Dress Code and Hot Weather – Temperatures are Rising

Summer is here and the temperature has been rising to over 90 degrees. Where has the dress codes gone?

Now that it’s getting warm, okay, it is getting “hot”, businesses are seeing some employees who are wearing less and less to work every day. While it may not bother you, the Employer, it may well bother some of your employees who may be a little uncomfortable with the skimpy attire of their coworkers.

How should employers address this lack of “professional apparel”? As with most things that fall under the heading “best practices,” the key here is to remember general employment laws, consistency, and common sense.

Employers should approach employees’ attire with the same degree of objective scrutiny with which they approach other visual and verbal incidents in the workplace (such as workers wearing t-shirts with inappropriate sayings or displaying pictures on their desks and bulletin boards).

Although you may think that some people look better in skimpy clothes than others, your opinion is irrelevant to what you should do about improper workplace attire. If you address inappropriate clothing with one person, make sure you address it with everyone else who is wearing something similar. Most importantly, use common sense. If you have to rationalize whether an employee’s attire is appropriate for work, chances are good that it is not, and you need to address it.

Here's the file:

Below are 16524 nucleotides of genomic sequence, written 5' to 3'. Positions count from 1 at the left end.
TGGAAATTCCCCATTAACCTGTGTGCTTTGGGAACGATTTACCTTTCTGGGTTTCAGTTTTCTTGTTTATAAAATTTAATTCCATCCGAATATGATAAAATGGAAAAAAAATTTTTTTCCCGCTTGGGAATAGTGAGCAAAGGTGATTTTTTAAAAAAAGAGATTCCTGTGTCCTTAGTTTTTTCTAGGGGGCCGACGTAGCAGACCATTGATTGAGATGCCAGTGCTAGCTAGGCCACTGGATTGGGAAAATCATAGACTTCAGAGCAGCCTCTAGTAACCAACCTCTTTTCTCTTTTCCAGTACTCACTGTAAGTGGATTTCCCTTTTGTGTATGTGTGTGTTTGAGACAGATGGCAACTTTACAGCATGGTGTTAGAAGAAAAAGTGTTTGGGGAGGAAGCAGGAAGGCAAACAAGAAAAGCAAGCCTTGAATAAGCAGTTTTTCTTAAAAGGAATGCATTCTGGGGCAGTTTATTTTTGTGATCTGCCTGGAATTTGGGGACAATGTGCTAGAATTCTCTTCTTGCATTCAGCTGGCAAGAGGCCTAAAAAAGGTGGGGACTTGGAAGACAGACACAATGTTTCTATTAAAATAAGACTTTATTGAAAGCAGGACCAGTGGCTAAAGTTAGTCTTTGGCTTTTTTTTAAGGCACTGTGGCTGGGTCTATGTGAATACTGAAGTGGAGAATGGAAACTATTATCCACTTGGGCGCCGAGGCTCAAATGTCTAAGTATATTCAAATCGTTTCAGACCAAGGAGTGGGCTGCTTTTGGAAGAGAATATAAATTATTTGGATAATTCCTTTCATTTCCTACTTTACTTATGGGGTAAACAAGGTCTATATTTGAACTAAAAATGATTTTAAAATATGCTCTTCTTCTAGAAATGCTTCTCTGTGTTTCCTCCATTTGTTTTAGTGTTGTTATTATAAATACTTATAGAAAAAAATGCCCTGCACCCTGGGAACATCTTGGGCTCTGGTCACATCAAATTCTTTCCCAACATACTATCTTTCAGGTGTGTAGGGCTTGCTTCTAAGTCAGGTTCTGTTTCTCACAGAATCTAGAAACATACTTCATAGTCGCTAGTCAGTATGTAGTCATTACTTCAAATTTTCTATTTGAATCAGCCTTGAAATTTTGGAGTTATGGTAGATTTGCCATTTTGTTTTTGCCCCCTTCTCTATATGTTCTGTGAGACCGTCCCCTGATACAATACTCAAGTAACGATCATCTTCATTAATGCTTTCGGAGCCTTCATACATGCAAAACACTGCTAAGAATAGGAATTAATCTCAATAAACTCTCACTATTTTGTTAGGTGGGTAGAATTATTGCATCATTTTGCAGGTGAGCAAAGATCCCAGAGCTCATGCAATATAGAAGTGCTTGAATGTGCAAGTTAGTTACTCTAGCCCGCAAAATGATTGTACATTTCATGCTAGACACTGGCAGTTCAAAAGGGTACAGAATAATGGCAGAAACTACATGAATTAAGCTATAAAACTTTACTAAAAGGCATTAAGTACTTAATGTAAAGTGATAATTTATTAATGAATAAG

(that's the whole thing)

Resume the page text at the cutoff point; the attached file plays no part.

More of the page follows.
The best thing an employer can do to prevent employees’ summer attire from becoming a problem is to adopt and publish a dress code policy. If your employees know what’s acceptable, they have an opportunity to comport themselves accordingly.

A dress code policy will also help you objectively discern what’s acceptable. For the most part, employers are free to adopt and enforce rules governing how employees must dress. However, there are some important factors to consider when setting workplace dress codes.

Rules regulating appearance, whether they’re based on safety factors or simply traditional values, are fine as long as they don’t discriminate unfairly against a particular group. Enforce your dress codes and other appearance-related rules with the awareness that they should be evenly weighted toward all employees and applied consistently when violations occur.

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